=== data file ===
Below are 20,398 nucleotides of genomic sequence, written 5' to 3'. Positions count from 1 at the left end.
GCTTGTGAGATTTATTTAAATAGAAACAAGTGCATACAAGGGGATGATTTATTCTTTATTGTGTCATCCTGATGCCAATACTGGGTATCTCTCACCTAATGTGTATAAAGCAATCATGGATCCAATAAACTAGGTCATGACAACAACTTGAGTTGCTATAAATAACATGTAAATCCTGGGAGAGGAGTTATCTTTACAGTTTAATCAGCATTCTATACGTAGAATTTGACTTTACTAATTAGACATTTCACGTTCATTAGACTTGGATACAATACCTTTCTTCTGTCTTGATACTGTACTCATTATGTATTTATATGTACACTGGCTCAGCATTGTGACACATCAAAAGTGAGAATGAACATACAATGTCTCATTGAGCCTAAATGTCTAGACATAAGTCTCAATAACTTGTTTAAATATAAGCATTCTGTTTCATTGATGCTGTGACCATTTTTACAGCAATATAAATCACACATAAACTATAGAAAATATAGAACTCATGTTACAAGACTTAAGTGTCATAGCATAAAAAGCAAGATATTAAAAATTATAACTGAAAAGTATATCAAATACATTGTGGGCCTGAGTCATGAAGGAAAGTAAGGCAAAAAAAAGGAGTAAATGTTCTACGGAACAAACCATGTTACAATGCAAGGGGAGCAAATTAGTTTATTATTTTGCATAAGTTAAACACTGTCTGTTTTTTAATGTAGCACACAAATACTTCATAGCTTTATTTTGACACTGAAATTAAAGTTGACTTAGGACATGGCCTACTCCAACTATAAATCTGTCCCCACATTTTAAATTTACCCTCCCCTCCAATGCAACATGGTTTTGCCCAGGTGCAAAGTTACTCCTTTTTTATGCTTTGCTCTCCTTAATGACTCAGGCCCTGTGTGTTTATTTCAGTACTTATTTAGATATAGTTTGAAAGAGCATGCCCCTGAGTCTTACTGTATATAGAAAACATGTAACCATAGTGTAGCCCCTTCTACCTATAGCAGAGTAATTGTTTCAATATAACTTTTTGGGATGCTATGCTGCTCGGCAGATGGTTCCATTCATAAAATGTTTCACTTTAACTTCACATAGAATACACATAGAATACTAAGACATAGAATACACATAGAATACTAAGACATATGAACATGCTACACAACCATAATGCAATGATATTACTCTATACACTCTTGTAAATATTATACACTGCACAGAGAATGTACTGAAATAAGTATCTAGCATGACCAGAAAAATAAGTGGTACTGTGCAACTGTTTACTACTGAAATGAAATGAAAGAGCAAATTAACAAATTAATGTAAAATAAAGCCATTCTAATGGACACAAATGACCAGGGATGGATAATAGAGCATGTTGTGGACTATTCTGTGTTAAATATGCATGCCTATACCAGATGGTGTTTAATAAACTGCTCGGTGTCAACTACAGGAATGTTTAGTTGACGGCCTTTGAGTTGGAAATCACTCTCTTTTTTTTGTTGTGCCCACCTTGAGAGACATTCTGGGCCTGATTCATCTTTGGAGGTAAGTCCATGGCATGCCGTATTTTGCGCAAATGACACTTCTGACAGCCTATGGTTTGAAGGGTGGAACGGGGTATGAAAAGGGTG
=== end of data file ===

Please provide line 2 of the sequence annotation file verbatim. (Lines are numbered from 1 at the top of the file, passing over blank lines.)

GCTTGTGAGATTTATTTAAATAGAAACAAGTGCATACAAGGGGATGATTTATTCTTTATTGTGTCATCCTGATGCCAATACTGGGTATCTCTCACCTAATGTGTATAAAGCAATCATGGATCCAATAAACTAGGTCATGACAACAACTTGAGTTGCTATAAATAACATGTAAATCCTGGGAGAGGAGTTATCTTTACAGTTTAATCAGCATTCTATACGTAGAATTTGACTTTACTAATTAGACATTTCACGTTCATTAGACTTGGATACAATACCTTTCTTCTGTCTTGATACTGTACTCATTATGTATTTATATGTACACTGGCTCAGCATTGTGACACATCAAAAGTGAGAATGAACATACAATGTCTCATTGAGCCTAAATGTCTAGACATAAGTCTCAATAACTTGTTTAAATATAAGCATTCTGTTTCATTGATGCTGTGACCATTTTTACAGCAATATAAATCACACATAAACTATAGAAAATATAGAACTCATGTTACAAGACTTAAGTGTCATAGCATAAAAAGCAAGATATTAAAAATTATAACTGAAAAGTATATCAAATACATTGTGGGCCTGAGTCATGAAGGAAAGTAAGGCAAAAAAAAGGAGTAAATGTTCTACGGAACAAACCATGTTACAATGCAAGGGGAGCAAATTAGTTTATTATTTTGCATAAGTTAAACACTGTCTGTTTTTTAATGTAGCACACAAATACTTCATAGCTTTATTTTGACACTGAAATTAAAGTTGACTTAGGACATGGCCTACTCCAACTATAAATCTGTCCCCACATTTTAAATTTACCCTCCCCTCCAATGCAACATGGTTTTGCCCAGGTGCAAAGTTACTCCTTTTTTATGCTTTGCTCTCCTTAATGACTCAGGCCCTGTGTGTTTATTTCAGTACTTATTTAGATATAGTTTGAAAGAGCATGCCCCTGAGTCTTACTGTATATAGAAAACATGTAACCATAGTGTAGCCCCTTCTACCTATAGCAGAGTAATTGTTTCAATATAACTTTTTGGGATGCTATGCTGCTCGGCAGATGGTTCCATTCATAAAATGTTTCACTTTAACTTCACATAGAATACACATAGAATACTAAGACATAGAATACACATAGAATACTAAGACATATGAACATGCTACACAACCATAATGCAATGATATTACTCTATACACTCTTGTAAATATTATACACTGCACAGAGAATGTACTGAAATAAGTATCTAGCATGACCAGAAAAATAAGTGGTACTGTGCAACTGTTTACTACTGAAATGAAATGAAAGAGCAAATTAACAAATTAATGTAAAATAAAGCCATTCTAATGGACACAAATGACCAGGGATGGATAATAGAGCATGTTGTGGACTATTCTGTGTTAAATATGCATGCCTATACCAGATGGTGTTTAATAAACTGCTCGGTGTCAACTACAGGAATGTTTAGTTGACGGCCTTTGAGTTGGAAATCACTCTCTTTTTTTTGTTGTGCCCACCTTGAGAGACATTCTGGGCCTGATTCATCTTTGGAGGTAAGTCCATGGCATGCCGTATTTTGCGCAAATGACACTTCTGACAGCCTATGGTTTGAAGGGTGGAACGGGGTATGAAAAGGGTG